Country Life 14-Apr-2021

Published by TI Media Limited Country Life, the quintessential English magazine, is undoubtedly one of the biggest and instantly recognisable brands in the UK today. It has a unique core mix of contemporary country-related editorial and top end property advertising. Editorially, the magazine comments in-depth on a wide variety of subjects, such as architecture, the arts, gardens and gardening, travel, the countryside, field-sports and wildlife. With renowned columnists and superb photography Country Life delivers the very best of British life every week.

United Kingdom
Future Publishing Ltd
4,85 €(IVA inc.)
151,54 €(IVA inc.)
51 Números

en aquest número

2 min.
end of an era

WE thought this day would never come; we hoped, with an unrealistic, childish hope, that it never would. It’s hard to grasp that a life lived so vigorously, so generously and so publicly, that has constantly cheered us up and that has set the standard for living well, has ended. The Duke of Edinburgh’s 100th birthday, on June 10, would have been the nation’s chance to show its appreciation and affection, although he probably wouldn’t have wanted the fuss. The Duke has been one of life’s reassuring constants: his marriage to Princess Elizabeth in 1947, a romantic day of light in the bleak postwar years, will be one of the earliest memories of many people now in their eighth decade. The shock of the death of George VI at only 56…

9 min.
town & country

Return of the natives? A PERFECT storm of Brexit, a pandemic and climate change, combined with a growing focus on local food, sustainable farming and enthusiasm for rewilding, is helping to raise the profile of Britain’s native livestock breeds. The animals’ hardiness and ability to flourish on lower inputs make them more environmentally friendly, as well as genetically important in the face of disease. However, as the latest annual Watchlist from the Rare Breeds Survival Trust (RBST) shows, there is still work to be done. Released last week, the 2021 Watchlist of breeds most at risk of disappearing—together with their precious genes—from the countryside places more emphasis on genetic diversity. Previously, breeds were categorised according to the numbers of breeding females registered; now, the list compares population sizes with rates of inbreeding…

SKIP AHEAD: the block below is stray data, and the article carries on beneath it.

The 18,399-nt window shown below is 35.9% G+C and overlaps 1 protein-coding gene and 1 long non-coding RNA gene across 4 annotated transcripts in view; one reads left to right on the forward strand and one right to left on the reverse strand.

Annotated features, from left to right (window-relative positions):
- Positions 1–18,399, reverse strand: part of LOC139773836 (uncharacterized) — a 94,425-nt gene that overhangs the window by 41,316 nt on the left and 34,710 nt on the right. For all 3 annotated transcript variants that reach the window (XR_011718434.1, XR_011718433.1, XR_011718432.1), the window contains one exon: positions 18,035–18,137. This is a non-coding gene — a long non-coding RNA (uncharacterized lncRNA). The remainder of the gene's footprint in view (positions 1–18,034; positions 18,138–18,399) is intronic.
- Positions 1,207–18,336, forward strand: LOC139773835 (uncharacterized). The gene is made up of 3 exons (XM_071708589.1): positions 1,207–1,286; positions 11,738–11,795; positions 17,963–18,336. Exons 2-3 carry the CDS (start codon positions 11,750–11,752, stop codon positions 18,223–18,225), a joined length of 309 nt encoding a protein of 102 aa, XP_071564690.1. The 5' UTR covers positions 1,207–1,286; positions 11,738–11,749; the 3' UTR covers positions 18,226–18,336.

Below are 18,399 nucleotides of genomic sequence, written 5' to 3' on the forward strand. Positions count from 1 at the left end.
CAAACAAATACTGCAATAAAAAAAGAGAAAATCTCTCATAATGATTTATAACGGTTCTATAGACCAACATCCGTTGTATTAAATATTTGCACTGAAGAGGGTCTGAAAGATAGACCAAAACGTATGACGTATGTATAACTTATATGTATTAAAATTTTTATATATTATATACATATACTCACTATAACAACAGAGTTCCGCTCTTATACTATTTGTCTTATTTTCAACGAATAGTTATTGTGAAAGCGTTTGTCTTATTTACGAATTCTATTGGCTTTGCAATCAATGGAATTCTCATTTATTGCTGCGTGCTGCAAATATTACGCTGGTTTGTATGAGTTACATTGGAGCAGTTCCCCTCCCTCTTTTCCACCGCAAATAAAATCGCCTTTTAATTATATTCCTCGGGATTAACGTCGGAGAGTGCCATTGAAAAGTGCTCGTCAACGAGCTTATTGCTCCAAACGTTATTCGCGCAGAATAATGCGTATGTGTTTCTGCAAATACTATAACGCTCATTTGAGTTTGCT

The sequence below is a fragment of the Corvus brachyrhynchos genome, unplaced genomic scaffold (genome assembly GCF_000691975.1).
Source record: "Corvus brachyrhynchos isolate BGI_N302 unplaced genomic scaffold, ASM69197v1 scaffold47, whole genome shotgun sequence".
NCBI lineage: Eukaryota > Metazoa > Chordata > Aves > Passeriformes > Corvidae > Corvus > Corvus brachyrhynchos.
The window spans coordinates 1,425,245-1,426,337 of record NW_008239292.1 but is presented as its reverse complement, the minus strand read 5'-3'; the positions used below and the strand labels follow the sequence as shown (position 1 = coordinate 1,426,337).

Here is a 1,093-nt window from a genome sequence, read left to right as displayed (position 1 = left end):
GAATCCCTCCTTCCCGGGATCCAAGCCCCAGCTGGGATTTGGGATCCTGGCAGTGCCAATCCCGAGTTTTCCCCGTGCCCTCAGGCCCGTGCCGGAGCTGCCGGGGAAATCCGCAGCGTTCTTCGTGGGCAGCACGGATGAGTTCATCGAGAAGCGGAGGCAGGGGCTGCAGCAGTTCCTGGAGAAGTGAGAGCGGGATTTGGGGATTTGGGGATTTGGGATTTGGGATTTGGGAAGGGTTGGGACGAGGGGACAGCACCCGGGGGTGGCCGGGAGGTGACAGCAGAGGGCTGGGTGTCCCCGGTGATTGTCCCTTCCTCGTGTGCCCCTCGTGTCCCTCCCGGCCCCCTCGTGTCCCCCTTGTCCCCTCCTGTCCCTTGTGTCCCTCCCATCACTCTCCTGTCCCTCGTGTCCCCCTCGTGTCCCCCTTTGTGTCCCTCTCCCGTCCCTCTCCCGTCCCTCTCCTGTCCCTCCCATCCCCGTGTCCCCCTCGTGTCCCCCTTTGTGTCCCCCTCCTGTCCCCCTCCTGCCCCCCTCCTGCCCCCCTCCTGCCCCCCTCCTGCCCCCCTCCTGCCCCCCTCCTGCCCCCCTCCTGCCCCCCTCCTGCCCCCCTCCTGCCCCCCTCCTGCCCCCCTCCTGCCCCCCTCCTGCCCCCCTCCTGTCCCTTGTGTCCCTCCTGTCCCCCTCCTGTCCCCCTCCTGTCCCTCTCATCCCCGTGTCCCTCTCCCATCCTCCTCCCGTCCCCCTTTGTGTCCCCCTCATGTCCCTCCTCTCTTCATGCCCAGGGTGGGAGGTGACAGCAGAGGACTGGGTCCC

1 min.
good week for

Dogs with sea legs The National Trust has ‘hired' Sweep, a seafaring Border collie, to look after rare-breed sheep at Orford Ness, a shingle spit off the Suffolk coast. The sheepdog commutes by boat A birdwatching nation More than a million people took part in the RSPB's Big Garden Birdwatch, counting 17 million-plus birds Whisky connoisseurs A collection of more than 50 bottles from top Sutherland distillery Brora, which closed in 1983, goes under the hammer this week at Whisky Auctioneer Mr Jeremy Fisher A moor frog has turned blue in what was perhaps Britain's first colour change in 700 years, after two teenagers in Staffordshire played it the sound of mating rivals…

1 min.
bad week for

Raptors eating fast food A red kite has been spotted flying over Suffolk with a McDonald's cup in its talons, triggering concerns about the effect littering is having on wildlife Up a creek without a paddle A man who broke lock-down rules to go kayaking in Scotland was stranded on a Loch Lomond island after he lost his paddle Dolphins As people increasingly head towards the beach, the charity Whale & Dolphin Conservation has warned that pursuits such as jet-skiing or paddle-boarding may frighten or even injure dolphins Sporting guns After Defra announced a two-year consultation on banning lead ammunition (COUNTRY LIFE, March 31), the National Game Dealers Association declared that it will stop accepting lead-shot game from July 2022…

1 min.
country mouse

ONE of the pleasures of buying a new house is waiting to see what comes up in the garden and there have already been plenty of surprises, to go with the obvious roses and tree peonies. However, the main herbaceous border seems to be dominated by the dreaded ground elder and I am not sure how to deal with it or whether I will simply need to dig all the bed out and start again. There is a small mercy in that it is good to eat and we ran a recipe in Country Life for eating the weed last year in a type of quiche (‘Real men eat ground-elder quiche’, July 15, 2020). Further investigation suggests that it can be widely used as a food and that it makes a…

1 min.
town mouse

WITH the easing of lockdown restrictions, Easter offered us the first opportunity in many months to see friends and family again outdoors. As a consequence, we enjoyed a very sociable holiday and spent long periods of time in many layers of clothing trying to ignore the weather as it vacillated unpredictably—and improbably—between extremes of temperature. Not even biting cold wind and flurries of snow, however, could diminish the sheer pleasure of company. Throughout, we sat doggedly out of doors, chatting away in hope of the next burst of sunshine. For the children, rich pickings of chocolate and cake were an added incentive to brave the elements. Although the family has been driven outside, the cold weather has unexpectedly served to bring the garden indoors. This year, my wife has spent long…